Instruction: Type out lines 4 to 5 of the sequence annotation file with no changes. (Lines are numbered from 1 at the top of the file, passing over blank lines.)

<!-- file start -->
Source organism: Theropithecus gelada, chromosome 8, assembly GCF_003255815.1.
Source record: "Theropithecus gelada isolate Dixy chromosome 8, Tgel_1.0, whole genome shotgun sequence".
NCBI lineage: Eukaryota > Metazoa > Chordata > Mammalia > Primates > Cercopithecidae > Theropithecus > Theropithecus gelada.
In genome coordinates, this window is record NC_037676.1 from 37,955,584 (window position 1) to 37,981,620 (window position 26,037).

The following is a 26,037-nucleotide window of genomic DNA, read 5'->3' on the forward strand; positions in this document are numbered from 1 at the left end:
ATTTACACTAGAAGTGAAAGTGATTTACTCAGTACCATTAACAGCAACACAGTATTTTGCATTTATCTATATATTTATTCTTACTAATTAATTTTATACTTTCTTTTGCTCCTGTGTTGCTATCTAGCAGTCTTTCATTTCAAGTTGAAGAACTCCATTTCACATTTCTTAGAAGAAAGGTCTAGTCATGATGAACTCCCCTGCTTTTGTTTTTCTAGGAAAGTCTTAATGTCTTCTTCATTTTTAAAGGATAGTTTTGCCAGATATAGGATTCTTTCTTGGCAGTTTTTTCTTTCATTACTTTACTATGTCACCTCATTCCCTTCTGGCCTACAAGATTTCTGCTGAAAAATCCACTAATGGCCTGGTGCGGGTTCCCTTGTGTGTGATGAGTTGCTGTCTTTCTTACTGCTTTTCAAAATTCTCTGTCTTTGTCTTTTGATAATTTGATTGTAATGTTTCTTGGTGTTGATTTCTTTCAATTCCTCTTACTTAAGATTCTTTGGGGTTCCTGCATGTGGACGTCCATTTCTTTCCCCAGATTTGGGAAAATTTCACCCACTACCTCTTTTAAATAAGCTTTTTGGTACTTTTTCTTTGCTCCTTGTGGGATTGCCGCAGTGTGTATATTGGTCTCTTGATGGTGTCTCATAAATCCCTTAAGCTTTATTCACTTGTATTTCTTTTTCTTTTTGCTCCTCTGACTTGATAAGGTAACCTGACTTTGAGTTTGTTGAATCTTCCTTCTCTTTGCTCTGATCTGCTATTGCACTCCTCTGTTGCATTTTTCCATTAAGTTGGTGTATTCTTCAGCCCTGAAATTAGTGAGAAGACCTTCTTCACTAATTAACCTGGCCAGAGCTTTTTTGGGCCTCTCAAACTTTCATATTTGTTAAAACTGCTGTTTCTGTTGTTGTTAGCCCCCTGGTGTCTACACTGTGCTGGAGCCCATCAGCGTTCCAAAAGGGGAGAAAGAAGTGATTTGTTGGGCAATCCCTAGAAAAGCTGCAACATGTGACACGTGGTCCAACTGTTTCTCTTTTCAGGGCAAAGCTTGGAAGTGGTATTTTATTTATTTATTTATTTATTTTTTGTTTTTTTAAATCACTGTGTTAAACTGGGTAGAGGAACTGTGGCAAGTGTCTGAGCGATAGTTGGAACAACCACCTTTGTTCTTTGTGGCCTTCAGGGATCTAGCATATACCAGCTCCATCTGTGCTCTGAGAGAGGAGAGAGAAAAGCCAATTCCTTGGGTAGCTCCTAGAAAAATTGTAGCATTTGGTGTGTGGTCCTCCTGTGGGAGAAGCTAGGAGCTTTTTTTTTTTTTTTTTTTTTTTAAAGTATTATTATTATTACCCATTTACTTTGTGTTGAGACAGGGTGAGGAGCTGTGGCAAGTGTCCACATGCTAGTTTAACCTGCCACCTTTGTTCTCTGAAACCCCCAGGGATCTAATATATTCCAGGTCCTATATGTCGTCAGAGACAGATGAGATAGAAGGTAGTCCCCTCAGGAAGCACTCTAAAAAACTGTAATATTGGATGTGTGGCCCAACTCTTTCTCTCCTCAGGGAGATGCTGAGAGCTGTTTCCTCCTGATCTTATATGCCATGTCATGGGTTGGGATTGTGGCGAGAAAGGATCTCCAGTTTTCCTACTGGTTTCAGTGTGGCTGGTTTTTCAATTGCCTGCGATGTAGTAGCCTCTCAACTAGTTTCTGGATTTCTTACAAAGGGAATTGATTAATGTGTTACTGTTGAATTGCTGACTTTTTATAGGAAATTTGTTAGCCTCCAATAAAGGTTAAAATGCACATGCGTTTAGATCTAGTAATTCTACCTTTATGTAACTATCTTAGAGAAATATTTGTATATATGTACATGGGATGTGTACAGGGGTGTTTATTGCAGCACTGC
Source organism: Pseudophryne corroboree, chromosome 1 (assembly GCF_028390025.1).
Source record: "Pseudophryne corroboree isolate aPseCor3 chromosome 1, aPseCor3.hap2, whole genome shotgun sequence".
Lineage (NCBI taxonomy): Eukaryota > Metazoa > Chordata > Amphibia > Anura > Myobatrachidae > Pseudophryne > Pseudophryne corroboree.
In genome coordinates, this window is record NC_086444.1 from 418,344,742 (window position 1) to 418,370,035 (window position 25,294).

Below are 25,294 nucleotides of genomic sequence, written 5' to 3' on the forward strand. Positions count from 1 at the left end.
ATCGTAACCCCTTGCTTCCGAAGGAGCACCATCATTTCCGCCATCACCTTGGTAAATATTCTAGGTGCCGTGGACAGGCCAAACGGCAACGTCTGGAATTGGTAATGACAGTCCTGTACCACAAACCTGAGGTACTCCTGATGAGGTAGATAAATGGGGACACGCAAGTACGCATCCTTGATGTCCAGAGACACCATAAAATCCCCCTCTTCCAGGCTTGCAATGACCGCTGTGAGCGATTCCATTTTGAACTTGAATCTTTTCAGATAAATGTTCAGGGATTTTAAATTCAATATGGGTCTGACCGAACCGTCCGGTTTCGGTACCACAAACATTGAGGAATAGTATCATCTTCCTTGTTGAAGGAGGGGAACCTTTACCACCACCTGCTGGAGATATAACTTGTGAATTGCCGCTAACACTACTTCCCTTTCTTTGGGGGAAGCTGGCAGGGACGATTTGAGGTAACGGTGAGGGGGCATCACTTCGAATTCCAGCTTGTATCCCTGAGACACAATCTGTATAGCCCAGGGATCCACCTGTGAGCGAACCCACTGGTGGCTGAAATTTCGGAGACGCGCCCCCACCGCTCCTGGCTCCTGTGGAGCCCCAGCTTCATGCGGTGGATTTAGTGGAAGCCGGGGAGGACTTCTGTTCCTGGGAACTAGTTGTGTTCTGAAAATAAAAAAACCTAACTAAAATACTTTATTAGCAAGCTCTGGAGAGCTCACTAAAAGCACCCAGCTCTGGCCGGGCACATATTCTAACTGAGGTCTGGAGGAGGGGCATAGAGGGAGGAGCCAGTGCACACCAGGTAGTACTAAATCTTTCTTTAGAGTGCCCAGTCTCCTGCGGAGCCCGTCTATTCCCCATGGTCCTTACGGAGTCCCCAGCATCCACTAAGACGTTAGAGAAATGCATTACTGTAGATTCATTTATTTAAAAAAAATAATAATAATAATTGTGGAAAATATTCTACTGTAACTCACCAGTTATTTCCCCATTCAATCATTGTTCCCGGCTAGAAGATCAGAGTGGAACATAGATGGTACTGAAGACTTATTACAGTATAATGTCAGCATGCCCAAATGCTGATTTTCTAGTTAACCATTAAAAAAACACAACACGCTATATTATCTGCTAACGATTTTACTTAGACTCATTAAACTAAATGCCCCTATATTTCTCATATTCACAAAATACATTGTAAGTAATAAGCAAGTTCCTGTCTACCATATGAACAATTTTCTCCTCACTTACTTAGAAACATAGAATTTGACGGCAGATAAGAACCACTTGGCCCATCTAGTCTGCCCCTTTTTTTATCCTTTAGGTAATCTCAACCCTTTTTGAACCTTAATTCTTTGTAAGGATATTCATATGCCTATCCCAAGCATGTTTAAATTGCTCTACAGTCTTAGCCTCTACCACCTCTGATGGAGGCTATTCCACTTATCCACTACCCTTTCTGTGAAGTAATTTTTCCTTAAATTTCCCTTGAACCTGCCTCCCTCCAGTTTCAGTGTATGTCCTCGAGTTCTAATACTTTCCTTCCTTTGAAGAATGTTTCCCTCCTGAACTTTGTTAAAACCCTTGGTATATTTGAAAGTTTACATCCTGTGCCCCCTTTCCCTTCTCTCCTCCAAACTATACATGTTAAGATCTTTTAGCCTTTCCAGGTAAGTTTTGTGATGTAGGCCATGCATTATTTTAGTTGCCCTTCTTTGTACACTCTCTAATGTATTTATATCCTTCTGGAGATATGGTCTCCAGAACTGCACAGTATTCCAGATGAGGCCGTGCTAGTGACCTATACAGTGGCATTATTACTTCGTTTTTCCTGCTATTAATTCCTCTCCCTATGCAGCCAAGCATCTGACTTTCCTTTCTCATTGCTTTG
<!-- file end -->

In genome coordinates, this window is record NC_037676.1 from 37,955,584 (window position 1) to 37,981,620 (window position 26,037).

The following is a 26,037-nucleotide window of genomic DNA, read 5'->3' on the forward strand; positions in this document are numbered from 1 at the left end: